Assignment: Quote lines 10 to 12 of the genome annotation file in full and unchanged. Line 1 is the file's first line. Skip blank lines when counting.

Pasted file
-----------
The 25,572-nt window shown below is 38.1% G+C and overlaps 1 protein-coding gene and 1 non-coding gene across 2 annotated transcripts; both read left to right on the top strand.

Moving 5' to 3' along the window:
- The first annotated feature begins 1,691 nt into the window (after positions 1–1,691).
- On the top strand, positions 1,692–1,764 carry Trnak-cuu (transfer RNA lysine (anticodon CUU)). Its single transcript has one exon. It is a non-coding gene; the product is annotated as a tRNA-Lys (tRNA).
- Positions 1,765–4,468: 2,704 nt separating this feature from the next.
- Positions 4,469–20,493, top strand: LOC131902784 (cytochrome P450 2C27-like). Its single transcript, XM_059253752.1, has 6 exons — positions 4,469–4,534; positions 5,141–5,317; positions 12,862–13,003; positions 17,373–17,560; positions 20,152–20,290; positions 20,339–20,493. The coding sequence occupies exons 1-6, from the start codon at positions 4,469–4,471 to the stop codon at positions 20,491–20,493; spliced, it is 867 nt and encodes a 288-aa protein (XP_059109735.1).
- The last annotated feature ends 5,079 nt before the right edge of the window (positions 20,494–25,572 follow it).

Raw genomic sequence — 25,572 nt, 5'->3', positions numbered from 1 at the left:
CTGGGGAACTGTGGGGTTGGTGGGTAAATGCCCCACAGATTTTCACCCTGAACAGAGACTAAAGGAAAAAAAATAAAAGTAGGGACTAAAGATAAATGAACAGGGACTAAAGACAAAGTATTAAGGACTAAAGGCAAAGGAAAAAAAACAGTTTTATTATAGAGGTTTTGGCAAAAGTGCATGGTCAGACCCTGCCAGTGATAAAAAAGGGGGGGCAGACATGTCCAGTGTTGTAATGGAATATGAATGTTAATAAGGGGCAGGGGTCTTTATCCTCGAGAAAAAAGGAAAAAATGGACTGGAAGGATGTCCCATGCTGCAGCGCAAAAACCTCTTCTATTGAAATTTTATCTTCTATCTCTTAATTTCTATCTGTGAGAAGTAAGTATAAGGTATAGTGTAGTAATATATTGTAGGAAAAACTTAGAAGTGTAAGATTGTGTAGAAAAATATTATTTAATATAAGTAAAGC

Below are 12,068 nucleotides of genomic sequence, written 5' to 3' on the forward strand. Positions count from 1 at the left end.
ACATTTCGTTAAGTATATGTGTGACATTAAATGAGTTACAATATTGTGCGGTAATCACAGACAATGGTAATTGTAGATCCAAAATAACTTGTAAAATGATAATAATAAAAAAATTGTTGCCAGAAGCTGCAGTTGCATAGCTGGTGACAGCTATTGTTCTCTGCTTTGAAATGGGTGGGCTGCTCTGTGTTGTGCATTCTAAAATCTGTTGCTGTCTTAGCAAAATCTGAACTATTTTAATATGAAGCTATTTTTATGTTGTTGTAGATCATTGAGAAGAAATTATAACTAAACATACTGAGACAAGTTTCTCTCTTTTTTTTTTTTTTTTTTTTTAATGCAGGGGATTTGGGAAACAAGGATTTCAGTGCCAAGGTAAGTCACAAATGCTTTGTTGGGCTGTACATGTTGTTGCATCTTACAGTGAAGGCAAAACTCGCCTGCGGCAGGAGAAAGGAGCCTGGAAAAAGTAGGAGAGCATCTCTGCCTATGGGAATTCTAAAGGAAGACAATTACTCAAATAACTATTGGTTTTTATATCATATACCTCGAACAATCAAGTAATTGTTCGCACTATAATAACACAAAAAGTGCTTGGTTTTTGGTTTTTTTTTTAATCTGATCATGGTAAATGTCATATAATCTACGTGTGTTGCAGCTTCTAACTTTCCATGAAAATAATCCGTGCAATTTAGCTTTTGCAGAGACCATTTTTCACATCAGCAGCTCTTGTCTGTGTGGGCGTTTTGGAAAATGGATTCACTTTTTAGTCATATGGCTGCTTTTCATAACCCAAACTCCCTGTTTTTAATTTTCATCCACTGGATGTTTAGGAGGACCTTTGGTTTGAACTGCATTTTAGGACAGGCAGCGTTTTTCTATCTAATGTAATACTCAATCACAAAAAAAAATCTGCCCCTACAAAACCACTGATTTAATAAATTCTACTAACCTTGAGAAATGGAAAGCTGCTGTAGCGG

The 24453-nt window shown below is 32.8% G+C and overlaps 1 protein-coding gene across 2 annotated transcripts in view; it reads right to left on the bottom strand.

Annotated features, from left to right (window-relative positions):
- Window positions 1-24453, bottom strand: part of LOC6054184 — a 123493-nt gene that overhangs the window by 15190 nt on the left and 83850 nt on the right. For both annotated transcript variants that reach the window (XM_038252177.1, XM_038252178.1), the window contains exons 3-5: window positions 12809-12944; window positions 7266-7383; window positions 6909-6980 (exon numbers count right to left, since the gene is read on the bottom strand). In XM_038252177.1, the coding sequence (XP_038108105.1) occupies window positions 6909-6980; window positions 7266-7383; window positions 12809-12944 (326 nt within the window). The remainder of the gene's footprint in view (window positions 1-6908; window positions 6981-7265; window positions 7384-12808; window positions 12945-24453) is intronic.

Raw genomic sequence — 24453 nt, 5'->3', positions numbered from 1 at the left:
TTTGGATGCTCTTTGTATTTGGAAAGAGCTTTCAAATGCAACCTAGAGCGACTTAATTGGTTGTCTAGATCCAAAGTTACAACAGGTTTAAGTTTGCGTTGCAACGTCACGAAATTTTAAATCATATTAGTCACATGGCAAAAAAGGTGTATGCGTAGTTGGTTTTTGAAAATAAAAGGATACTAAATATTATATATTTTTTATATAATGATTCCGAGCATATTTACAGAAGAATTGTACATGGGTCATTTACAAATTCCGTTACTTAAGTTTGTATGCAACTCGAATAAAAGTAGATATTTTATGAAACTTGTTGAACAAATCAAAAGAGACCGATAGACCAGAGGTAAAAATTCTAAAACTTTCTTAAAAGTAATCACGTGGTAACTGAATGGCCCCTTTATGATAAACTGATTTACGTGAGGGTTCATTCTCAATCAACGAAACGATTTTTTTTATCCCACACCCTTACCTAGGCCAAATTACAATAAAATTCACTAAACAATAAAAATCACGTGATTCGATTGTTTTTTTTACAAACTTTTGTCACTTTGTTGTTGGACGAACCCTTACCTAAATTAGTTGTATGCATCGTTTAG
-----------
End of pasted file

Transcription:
Below are 12,068 nucleotides of genomic sequence, written 5' to 3' on the forward strand. Positions count from 1 at the left end.
ACATTTCGTTAAGTATATGTGTGACATTAAATGAGTTACAATATTGTGCGGTAATCACAGACAATGGTAATTGTAGATCCAAAATAACTTGTAAAATGATAATAATAAAAAAATTGTTGCCAGAAGCTGCAGTTGCATAGCTGGTGACAGCTATTGTTCTCTGCTTTGAAATGGGTGGGCTGCTCTGTGTTGTGCATTCTAAAATCTGTTGCTGTCTTAGCAAAATCTGAACTATTTTAATATGAAGCTATTTTTATGTTGTTGTAGATCATTGAGAAGAAATTATAACTAAACATACTGAGACAAGTTTCTCTCTTTTTTTTTTTTTTTTTTTTTAATGCAGGGGATTTGGGAAACAAGGATTTCAGTGCCAAGGTAAGTCACAAATGCTTTGTTGGGCTGTACATGTTGTTGCATCTTACAGTGAAGGCAAAACTCGCCTGCGGCAGGAGAAAGGAGCCTGGAAAAAGTAGGAGAGCATCTCTGCCTATGGGAATTCTAAAGGAAGACAATTACTCAAATAACTATTGGTTTTTATATCATATACCTCGAACAATCAAGTAATTGTTCGCACTATAATAACACAAAAAGTGCTTGGTTTTTGGTTTTTTTTTTAATCTGATCATGGTAAATGTCATATAATCTACGTGTGTTGCAGCTTCTAACTTTCCATGAAAATAATCCGTGCAATTTAGCTTTTGCAGAGACCATTTTTCACATCAGCAGCTCTTGTCTGTGTGGGCGTTTTGGAAAATGGATTCACTTTTTAGTCATATGGCTGCTTTTCATAACCCAAACTCCCTGTTTTTAATTTTCATCCACTGGATGTTTAGGAGGACCTTTGGTTTGAACTGCATTTTAGGACAGGCAGCGTTTTTCTATCTAATGTAATACTCAATCACAAAAAAAAATCTGCCCCTACAAAACCACTGATTTAATAAATTCTACTAACCTTGAGAAATGGAAAGCTGCTGTAGCGG

The 24453-nt window shown below is 32.8% G+C and overlaps 1 protein-coding gene across 2 annotated transcripts in view; it reads right to left on the bottom strand.